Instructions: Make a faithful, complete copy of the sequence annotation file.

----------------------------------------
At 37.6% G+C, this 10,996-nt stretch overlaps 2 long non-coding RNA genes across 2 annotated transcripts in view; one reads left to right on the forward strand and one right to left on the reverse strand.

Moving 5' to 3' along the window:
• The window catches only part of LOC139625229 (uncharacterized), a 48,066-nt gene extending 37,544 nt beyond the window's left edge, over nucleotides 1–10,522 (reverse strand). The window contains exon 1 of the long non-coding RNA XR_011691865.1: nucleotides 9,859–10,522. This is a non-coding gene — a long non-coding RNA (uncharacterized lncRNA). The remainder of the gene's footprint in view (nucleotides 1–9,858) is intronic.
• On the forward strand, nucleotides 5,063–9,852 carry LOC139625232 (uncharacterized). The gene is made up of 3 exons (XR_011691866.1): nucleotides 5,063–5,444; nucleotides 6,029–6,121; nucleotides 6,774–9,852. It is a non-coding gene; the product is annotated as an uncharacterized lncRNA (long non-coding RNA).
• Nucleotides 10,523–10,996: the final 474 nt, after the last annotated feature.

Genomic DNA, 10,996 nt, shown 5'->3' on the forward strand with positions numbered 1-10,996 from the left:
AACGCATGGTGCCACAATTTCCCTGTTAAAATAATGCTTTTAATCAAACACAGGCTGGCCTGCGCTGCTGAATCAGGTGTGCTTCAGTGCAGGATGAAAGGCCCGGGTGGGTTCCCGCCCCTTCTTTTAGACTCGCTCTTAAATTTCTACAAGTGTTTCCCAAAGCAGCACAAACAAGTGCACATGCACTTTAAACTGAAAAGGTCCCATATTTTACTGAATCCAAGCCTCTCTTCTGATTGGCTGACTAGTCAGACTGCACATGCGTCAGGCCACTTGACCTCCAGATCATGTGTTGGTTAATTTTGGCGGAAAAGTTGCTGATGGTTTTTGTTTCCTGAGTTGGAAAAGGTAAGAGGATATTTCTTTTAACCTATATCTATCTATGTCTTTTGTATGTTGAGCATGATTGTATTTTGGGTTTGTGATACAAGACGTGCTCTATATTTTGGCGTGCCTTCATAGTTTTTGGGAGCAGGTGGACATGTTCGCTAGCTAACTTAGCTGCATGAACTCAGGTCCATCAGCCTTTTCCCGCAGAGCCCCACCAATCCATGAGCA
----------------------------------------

At 37.6% G+C, this 10,996-nt stretch overlaps 2 long non-coding RNA genes across 2 annotated transcripts in view; one reads left to right on the forward strand and one right to left on the reverse strand.

Moving 5' to 3' along the window:
• The window catches only part of LOC139625229 (uncharacterized), a 48,066-nt gene extending 37,544 nt beyond the window's left edge, over nucleotides 1–10,522 (reverse strand). The window contains exon 1 of the long non-coding RNA XR_011691865.1: nucleotides 9,859–10,522. This is a non-coding gene — a long non-coding RNA (uncharacterized lncRNA). The remainder of the gene's footprint in view (nucleotides 1–9,858) is intronic.
• On the forward strand, nucleotides 5,063–9,852 carry LOC139625232 (uncharacterized). The gene is made up of 3 exons (XR_011691866.1): nucleotides 5,063–5,444; nucleotides 6,029–6,121; nucleotides 6,774–9,852. It is a non-coding gene; the product is annotated as an uncharacterized lncRNA (long non-coding RNA).
• Nucleotides 10,523–10,996: the final 474 nt, after the last annotated feature.

Genomic DNA, 10,996 nt, shown 5'->3' on the forward strand with positions numbered 1-10,996 from the left:
AACGCATGGTGCCACAATTTCCCTGTTAAAATAATGCTTTTAATCAAACACAGGCTGGCCTGCGCTGCTGAATCAGGTGTGCTTCAGTGCAGGATGAAAGGCCCGGGTGGGTTCCCGCCCCTTCTTTTAGACTCGCTCTTAAATTTCTACAAGTGTTTCCCAAAGCAGCACAAACAAGTGCACATGCACTTTAAACTGAAAAGGTCCCATATTTTACTGAATCCAAGCCTCTCTTCTGATTGGCTGACTAGTCAGACTGCACATGCGTCAGGCCACTTGACCTCCAGATCATGTGTTGGTTAATTTTGGCGGAAAAGTTGCTGATGGTTTTTGTTTCCTGAGTTGGAAAAGGTAAGAGGATATTTCTTTTAACCTATATCTATCTATGTCTTTTGTATGTTGAGCATGATTGTATTTTGGGTTTGTGATACAAGACGTGCTCTATATTTTGGCGTGCCTTCATAGTTTTTGGGAGCAGGTGGACATGTTCGCTAGCTAACTTAGCTGCATGAACTCAGGTCCATCAGCCTTTTCCCGCAGAGCCCCACCAATCCATGAGCA